NYS CoRR Platform Message

NYS Coalition for Rehabilitation and Reentry

Education for Employability

Poor education and crime are tightly linked.  Many of the incarcerated persons have been afflicted with poverty, racism, family dysfunction, or other handicaps, often contributing to failure in traditional education in poor city schools.

Keeping imprisoned citizens in a non-productive, dependent state promotes recidivism and undermines the economy of the nation. Decent work for a decent living makes men and women and reduces recidivism; it is the goal and the right of all citizens.

Hence, corrective, job-oriented education of incarcerated persons, from literacy to post secondary education, must be a key part of correctional services in New York State.
 

     1. Read, Take Pieces, & Edit the following Message: 
(or write your own)

Economic self-sufficiency of those released is a pre-requisite to reducing crime and subsequent government expense. Job-oriented education/training is the foundation of any solution to this problem. In today’s work environment, that usually means secondary and post-secondary, vocational education/training.

Productive work, the work ethic, and the sense of personal value that come with adequate vocational training/education are important parts of the total rehabilitation process, providing a base for overcoming diverse addictions, and the transformation of criminals into law-abiding taxpayers.

We can:

Reduce Recidivism:
Texas data compiled over a four-year period revealed that with two years of college, the recidivism rate drops to 10%, and with four years of college, the recidivism rate drops to 5%, compared with a recidivism rate of 60% for those receiving no additional education while incarcerated. (Kemp Study, in conjunction with Texas Southern University’s Earl Carl Institute for Legal and Social Policy Inc., 2003).

Reduce Cost: In 1990, the State Auditor’s Office estimated that the state of Texas saved 6.6 million dollars for every one-percent reduction in recidivism.

Correct a Bad Mistake: A November 2005 report by The Institute for Higher Education Policy revealed that over 85,000 incarcerated persons were enrolled in college courses in U.S. prisons in 2003-2004. (mostly college-based vocational courses). Among these states, two-thirds received at least half their funding from state appropriations.

However, in 1994, NYS forbad the use of TAP grants for any post secondary education for persons who are incarcerated in state prisons. This serious mistake can and should be remedied.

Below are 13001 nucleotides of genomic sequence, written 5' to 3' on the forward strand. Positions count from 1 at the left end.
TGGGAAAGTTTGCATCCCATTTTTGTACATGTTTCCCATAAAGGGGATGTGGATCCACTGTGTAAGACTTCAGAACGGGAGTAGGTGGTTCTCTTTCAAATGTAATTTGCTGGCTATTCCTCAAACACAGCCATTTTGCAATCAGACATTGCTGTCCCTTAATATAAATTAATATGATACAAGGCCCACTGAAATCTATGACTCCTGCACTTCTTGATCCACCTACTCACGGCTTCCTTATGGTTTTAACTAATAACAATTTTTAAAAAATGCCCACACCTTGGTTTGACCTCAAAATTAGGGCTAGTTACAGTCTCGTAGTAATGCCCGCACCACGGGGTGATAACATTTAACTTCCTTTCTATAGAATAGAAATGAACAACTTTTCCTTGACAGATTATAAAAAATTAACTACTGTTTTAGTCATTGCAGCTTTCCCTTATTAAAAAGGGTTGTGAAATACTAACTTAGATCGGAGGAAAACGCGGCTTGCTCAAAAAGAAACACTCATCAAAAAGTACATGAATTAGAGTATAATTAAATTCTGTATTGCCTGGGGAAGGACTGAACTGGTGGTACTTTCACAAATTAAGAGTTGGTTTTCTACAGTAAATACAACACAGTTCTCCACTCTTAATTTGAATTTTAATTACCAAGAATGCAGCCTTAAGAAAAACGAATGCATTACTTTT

I therefore urge you TO SUPPORT THE FOLLOWING STEPS:

  • Direct SUNY administration to 1) conduct an in-depth study of educational needs of incarcerated persons, including literacy, special education, vocational education, GED programs, and post secondary education; 2) produce inmate-oriented curriculum guides in each area; and 3) offer instructional services, from all SUNY facilities, to selected prison facilities, in areas of greatest promise.
     
  • Authorize a comprehensive study, under DOCS direction, of the distance learning services now becoming widely available; and evaluate the technical, economic, and security feasibility of using diverse forms of distance learning for the education of incarcerated persons.
     
  • Again allow NYS TAP grants for post-secondary education of incarcerated persons.  TAP grants should at least be available to incarcerated persons who are enrolled in job-skill-oriented post secondary educational programs (specifically intended to promote employability upon release), including up to 2 years of post-secondary remedial education, vocation-oriented certificate-programs, or other primarily vocation-oriented programs, possibly leading to an Associates Degree.

    Consider still other means of NYS funding for job-oriented post secondary education for incarcerated persons.
     
  • Increase cooperation with NYS Dept. of Labor and NYS trade unions, for 1) design and certification of vocational training and apprenticeship programs in prisons, 2) networking with prospective employers, and 3) educating employers on incentives for hiring formerly incarcerated persons.
     
  •  Increase pre-release job preparation and job placement services.
     
  • Increase investments in the education of incarcerated persons, in accord with the above, and with particular attention to special education and advanced vocational education.
     
  • Consider using one or more correctional facilities as honor facilities offering college courses, personal transformation courses, family reunion and intensive family counseling, and job preparation.